ENGLEWOOD -- In the end, Vic declined to stand Pat.
A week after the Broncos' season ended, coach Fangio decided his offense needed an upgrade. It was not about adding experience -- that didn't hurt -- but fostering improvement. So Fangio fired Rich Scangarello after one season, his first calling plays at the NFL level, and made his first call to Pat Shurmur.
Because of his respect for defensive coaches -- among them his late uncle Fritz Shurmur, Steve Spagnuolo and Mike Zimmer -- Shurmur found a fit with Fangio. He needed a job after the New York Giants fired him as their head coach, and the Broncos wanted an offensive playcaller with more thump.
Thursday, Shurmur finally met the media, describing an offense with West Coast principles gleaned from Chiefs boss Andy Reid. The challenge is real. He inherits an attack that has put coffee to sleep the past four seasons. The Broncos ranked 28th in scoring last year at 17.7 points per game. They averaged 21.8 under Drew Lock. Anything less than 23 and the Broncos are unlikely to snap their four-year playoff drought. So it's up to Shurmur to become the espresso and blend with the Broncos promising young signal-caller.
"I think when you go through the evaluation process (for the draft), you think they are going to do well. But you don't know how it's going to translate," Shurmur said of Lock, who caught his eye this time a year ago. "He was successful engineering four wins. That's what we are trying to do. I am excited to work with him in Year Two."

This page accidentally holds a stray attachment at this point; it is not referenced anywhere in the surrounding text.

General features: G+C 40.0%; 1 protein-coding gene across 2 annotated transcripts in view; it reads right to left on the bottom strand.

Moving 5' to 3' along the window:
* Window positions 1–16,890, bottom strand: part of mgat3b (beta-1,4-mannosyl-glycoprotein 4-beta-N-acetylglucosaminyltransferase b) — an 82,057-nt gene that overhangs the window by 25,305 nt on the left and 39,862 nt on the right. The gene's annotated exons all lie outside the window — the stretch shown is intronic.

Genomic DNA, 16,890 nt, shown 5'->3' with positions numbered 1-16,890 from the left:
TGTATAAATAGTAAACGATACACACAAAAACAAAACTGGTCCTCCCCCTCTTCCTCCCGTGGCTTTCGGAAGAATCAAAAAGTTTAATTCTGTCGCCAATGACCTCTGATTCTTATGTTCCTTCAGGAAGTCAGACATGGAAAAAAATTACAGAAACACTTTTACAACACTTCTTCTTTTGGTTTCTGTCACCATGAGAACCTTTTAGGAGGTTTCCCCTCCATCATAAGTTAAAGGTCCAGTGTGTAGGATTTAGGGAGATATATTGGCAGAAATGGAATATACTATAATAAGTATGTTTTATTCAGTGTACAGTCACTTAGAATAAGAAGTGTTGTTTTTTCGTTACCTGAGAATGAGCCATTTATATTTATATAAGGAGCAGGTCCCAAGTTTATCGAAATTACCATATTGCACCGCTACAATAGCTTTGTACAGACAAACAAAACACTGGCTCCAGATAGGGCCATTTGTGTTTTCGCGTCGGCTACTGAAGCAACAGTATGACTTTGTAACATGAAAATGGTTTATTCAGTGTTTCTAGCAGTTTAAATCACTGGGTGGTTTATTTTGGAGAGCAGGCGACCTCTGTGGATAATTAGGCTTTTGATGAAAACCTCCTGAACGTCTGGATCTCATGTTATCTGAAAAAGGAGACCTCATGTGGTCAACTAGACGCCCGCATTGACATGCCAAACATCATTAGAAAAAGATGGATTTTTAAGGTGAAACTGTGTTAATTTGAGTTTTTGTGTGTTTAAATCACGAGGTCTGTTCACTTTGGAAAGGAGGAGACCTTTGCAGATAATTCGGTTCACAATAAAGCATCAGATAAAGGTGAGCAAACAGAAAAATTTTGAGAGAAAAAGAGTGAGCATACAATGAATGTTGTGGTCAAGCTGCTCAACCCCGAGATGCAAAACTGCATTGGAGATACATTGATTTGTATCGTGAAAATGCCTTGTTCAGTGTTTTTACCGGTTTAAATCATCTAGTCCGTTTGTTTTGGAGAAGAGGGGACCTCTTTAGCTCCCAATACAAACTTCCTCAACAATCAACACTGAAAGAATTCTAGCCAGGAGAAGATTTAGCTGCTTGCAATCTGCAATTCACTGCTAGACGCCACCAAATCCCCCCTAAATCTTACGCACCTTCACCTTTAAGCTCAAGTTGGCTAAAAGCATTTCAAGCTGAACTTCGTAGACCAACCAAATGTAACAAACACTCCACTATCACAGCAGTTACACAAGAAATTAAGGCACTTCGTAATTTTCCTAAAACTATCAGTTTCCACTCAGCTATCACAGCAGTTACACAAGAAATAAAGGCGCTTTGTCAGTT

In Lock, Shurmur sees similarities to Giants' second-year pro Daniel Jones. Working with Shurmur and offensive coordinator Mike Shula, who is the Broncos new quarterbacks coach, Jones eclipsed 3,000 yards passing with 24 touchdowns and 12 interceptions. Lock posted seven touchdowns and three picks in five games. Projected over a full season it means 22 scores and 10 picks. I would be surprised if Lock doesn't exceed those numbers given his willingness to learn from mistakes.
Lock should benefit from a more layered, bolder offense.
"Contrary to the stereotype that defensive head coaches want to ground and pound and consider a pitch to the halfback a pass, that's not me. I want to be aggressive," said Fangio, who went 7-9 with a 5-3 home record in his first season. "(Shurmur's) offense will have a good mix. Balance is a big word. Most everyone thinks of it as runs vs. pass. I look at balance in a different way in the types of runs and types of passes. Where Pat's been, he's a good variety in both areas. It's not just one or two run styles. And the same style passing. He can mix it up. There's a lot of ways to throw the ball: short, intermediate, deep, play-action, drop back. And he's shown the ability to utilize all that."
Fangio wants strikes down field. The Broncos turtled in too many games a year ago, eschewing deep passes. The Broncos attempted 17 passes that traveled 21-plus yards in the air, netting three touchdowns. The Giants attempted 20 with 10 touchdowns. Shurmur's ability to open up the entire field will be critical to his success.
"We just have to do it (on taking deep shots)," said Shurmur, who admitted that offensive line coach Mike Munchak was a draw in convincing him to take the job. "There are going to be some games where we are going to need to throw and it's going to be smart to throw more than we run it. And there's going to be other games where running the football is the right strategy. But when you are doing those things, you have to be able to score points. That's how we are all evaluated."
The Broncos completed their coaching staff on Thursday, hiring John Pagano as the new outside linebackers coach. He has been in the NFL for two-and-half decades, serving at one point as the defensive coordinator for the Chargers. Pagano is a Colorado native who played at Boulder Fairview High School. ... Shurmur was asked about Joe Flacco's future, and he declined to discuss it. That is an organizational decision. Again, it would be a surprise if Flacco returns.